Speaking of decadence, I spied this post earlier from a video game developer who spoke openly about the terrifying data collection and psychological manipulation of players. Many, many modern games are made to deliberately hook players into sustained play and payment behaviors based on lessons learned from the gambling industry. I’ll quote the post in full in case it’s deleted later:
I worked on Neverwinter, the free-to-play MMO that came out several years ago. Many F2P game systems are lifted directly from the gambling industry, so let me give you an idea of what supporting that means for video games, gamers, and developers.
Loot boxes in games are a familiar topic for a lot of people, but they often discuss the wrong angle. Most gamers comment on how annoying they are, but few people address how harmful they are.
First, to deconstruct what a loot box is for those who don’t do F2P games: It’s a package you open that has a % chance you’ll receive one of a number of cosmetic or gameplay-altering rewards when you open it. You pay for the privilege to open the loot box.
This pay-for-potential-rewards structure is lifted directly from casino gambling — slot machines in particular. In fact, most of the win rates and feedback systems for loot boxes are lifted directly from slot machine design. Here are some aspects that are similar:
Sounds and visuals designed to heighten excitement and anticipation
Low initial investment
Intentionally stingy rewards
Highly broadcast high-end rewards
Let’s break these down.
Pay-to-play means you’re locked out of content until you drop some money, and that does some weird psychological things I’m not qualified to talk about. Regardless, it sets a barrier to entry, but it’s designed to be low enough (penny slots, anyone?) that anyone can play.
Sounds and visuals play a huge part in making loot boxes. They have a specific cadence built into them which increases tension over a short time, and then they flash pretty lights and play exciting sounds. Slot machines perfected it, and now video games crank it to 11.
Low initial investment is incredibly important for gambling because it tricks your brain into thinking you’re not spending much money, even if you end up spending dozens or hundreds in the end. This ties in well with the intentionally stingy reward cycle, which I’ll get to.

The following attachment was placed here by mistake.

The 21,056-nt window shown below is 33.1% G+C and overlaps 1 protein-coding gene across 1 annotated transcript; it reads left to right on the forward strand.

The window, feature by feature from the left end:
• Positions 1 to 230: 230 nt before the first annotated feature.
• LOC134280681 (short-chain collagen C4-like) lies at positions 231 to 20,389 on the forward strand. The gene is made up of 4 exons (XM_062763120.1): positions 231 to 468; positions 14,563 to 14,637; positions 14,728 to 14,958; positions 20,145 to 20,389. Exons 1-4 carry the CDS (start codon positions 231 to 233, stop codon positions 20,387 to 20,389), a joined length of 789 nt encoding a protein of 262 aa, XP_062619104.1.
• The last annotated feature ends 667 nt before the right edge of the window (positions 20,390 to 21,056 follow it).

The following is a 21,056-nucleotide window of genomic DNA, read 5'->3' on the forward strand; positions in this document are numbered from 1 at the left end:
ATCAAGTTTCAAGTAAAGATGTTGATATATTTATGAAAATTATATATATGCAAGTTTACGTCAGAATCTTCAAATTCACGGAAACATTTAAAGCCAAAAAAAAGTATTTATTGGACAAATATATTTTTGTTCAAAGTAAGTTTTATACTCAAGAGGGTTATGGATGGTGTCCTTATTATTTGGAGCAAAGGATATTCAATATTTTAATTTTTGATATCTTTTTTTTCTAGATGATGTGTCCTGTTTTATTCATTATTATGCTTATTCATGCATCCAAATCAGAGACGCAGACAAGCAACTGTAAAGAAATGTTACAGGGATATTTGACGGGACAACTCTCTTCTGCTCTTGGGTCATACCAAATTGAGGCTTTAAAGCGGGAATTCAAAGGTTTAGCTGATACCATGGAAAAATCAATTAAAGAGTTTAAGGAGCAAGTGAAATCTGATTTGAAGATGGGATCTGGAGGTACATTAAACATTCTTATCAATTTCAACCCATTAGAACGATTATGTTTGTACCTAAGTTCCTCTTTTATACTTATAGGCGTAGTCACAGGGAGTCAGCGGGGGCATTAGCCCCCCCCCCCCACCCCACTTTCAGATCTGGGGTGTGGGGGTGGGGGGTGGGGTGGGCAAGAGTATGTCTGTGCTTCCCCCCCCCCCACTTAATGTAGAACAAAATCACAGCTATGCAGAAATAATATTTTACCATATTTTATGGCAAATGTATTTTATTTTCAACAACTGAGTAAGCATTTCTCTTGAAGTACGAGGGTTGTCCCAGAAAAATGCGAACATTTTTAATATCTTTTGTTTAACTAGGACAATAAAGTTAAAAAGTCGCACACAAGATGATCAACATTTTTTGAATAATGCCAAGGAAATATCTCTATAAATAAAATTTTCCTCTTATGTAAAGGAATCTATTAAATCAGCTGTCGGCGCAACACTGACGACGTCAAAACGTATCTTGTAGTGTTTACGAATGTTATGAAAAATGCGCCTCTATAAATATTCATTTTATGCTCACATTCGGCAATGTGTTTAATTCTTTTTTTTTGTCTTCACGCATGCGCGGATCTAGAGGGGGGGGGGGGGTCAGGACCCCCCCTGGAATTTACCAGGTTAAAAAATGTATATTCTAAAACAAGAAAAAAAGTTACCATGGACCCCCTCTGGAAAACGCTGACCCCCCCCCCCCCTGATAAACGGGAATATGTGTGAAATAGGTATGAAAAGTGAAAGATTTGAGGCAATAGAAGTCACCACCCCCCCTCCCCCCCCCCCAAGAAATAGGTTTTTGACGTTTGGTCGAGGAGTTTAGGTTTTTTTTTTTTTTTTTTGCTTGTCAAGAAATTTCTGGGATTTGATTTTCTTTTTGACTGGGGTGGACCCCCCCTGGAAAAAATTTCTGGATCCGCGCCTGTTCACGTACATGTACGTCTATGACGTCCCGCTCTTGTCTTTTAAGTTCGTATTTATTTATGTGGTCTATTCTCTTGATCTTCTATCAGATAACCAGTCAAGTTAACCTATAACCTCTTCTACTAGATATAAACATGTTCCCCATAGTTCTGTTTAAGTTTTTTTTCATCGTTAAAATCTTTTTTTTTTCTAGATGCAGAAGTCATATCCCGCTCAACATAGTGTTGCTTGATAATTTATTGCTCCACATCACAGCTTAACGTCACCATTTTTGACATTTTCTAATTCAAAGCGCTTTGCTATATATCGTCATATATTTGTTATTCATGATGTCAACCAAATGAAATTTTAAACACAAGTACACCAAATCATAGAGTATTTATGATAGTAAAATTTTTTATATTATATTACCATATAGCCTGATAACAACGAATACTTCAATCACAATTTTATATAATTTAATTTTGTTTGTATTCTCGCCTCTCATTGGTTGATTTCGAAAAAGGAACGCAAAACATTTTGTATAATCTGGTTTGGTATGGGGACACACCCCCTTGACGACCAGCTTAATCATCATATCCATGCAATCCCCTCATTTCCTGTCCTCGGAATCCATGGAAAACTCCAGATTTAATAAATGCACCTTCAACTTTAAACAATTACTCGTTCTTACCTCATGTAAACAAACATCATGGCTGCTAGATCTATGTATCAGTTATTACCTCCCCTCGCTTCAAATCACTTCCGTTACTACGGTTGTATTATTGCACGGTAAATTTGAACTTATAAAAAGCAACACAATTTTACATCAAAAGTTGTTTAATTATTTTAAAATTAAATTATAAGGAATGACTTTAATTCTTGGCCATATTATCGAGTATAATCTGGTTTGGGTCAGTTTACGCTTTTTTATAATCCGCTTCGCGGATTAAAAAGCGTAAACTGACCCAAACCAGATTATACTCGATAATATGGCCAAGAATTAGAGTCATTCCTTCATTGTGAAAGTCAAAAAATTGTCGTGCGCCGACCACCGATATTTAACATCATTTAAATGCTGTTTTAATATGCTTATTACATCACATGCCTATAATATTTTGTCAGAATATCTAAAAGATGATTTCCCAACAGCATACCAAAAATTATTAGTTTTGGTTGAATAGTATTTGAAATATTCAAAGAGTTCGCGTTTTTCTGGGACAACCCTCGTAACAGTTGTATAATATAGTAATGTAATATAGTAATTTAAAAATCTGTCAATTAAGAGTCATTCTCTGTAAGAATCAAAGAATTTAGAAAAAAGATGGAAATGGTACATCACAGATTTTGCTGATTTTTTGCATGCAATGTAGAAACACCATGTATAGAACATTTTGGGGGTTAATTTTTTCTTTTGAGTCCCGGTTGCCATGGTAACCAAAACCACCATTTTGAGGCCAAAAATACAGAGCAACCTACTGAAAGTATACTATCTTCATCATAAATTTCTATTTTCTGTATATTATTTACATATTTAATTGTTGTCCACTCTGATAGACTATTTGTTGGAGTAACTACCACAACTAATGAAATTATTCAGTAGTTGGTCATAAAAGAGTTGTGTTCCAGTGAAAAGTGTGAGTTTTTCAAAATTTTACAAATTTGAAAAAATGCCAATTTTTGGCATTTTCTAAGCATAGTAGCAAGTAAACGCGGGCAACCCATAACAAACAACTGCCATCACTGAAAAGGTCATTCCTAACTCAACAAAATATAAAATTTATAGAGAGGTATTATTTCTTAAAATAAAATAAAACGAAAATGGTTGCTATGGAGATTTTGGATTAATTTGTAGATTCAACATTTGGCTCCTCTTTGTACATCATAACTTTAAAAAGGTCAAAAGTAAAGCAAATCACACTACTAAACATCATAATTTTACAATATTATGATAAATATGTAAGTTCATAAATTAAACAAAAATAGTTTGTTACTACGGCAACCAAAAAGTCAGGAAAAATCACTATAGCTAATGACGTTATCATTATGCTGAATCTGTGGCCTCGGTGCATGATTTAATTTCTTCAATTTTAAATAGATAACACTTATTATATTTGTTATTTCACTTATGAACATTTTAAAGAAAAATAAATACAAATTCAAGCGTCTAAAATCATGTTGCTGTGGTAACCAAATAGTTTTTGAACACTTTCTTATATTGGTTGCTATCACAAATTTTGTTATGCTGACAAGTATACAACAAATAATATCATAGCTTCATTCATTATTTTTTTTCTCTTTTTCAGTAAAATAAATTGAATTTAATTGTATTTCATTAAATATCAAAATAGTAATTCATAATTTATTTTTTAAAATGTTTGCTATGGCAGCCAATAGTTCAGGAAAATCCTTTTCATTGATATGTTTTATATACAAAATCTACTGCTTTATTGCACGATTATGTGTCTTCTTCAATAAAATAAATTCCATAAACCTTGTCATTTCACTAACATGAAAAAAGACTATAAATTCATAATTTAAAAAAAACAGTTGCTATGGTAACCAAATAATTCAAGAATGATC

Accessibility in slot machines is walking up and popping a penny in, but accessibility in loot boxes is even more insidious; you spend some time playing the game, you get a free taste, and then you have to pay to play once you get that initial adrenaline rush.
Intentionally stingy rewards keep people coming back, and spending more money over time by constantly teasing the possibility of a greater reward. You see this with slots, and you see it with the possibility of winning a sweet new skin, only to end up with ugly poop.
Highly broadcast high-end rewards are things like the bright flashing lights, loud bells, and other aspects of winning you see from slots. You get the same thing for free in video games because people want to show off their shiny loot, and they even make videos about it.
So. What all these reward systems do is give you a trickle of excitement with the occasional punctuation of winning a little bit, and that system is incredibly addictive for many people. Let me give a couple of examples.
You hear about people with gambling addictions blowing thousands of dollars at a casino. These people get addicted to the risk/reward cycle of gambling; it literally makes happy juices squirt into their brain. The EXACT same happens with loot boxes, and there are metrics.
Those metrics aren’t just “this person is spending X.” No. When I was on Neverwinter, I heard a conversation about one of our highest spenders who was a single mother of 3-4 kids in Kentucky. The people making the game knew who this individual was and how much she spent monthly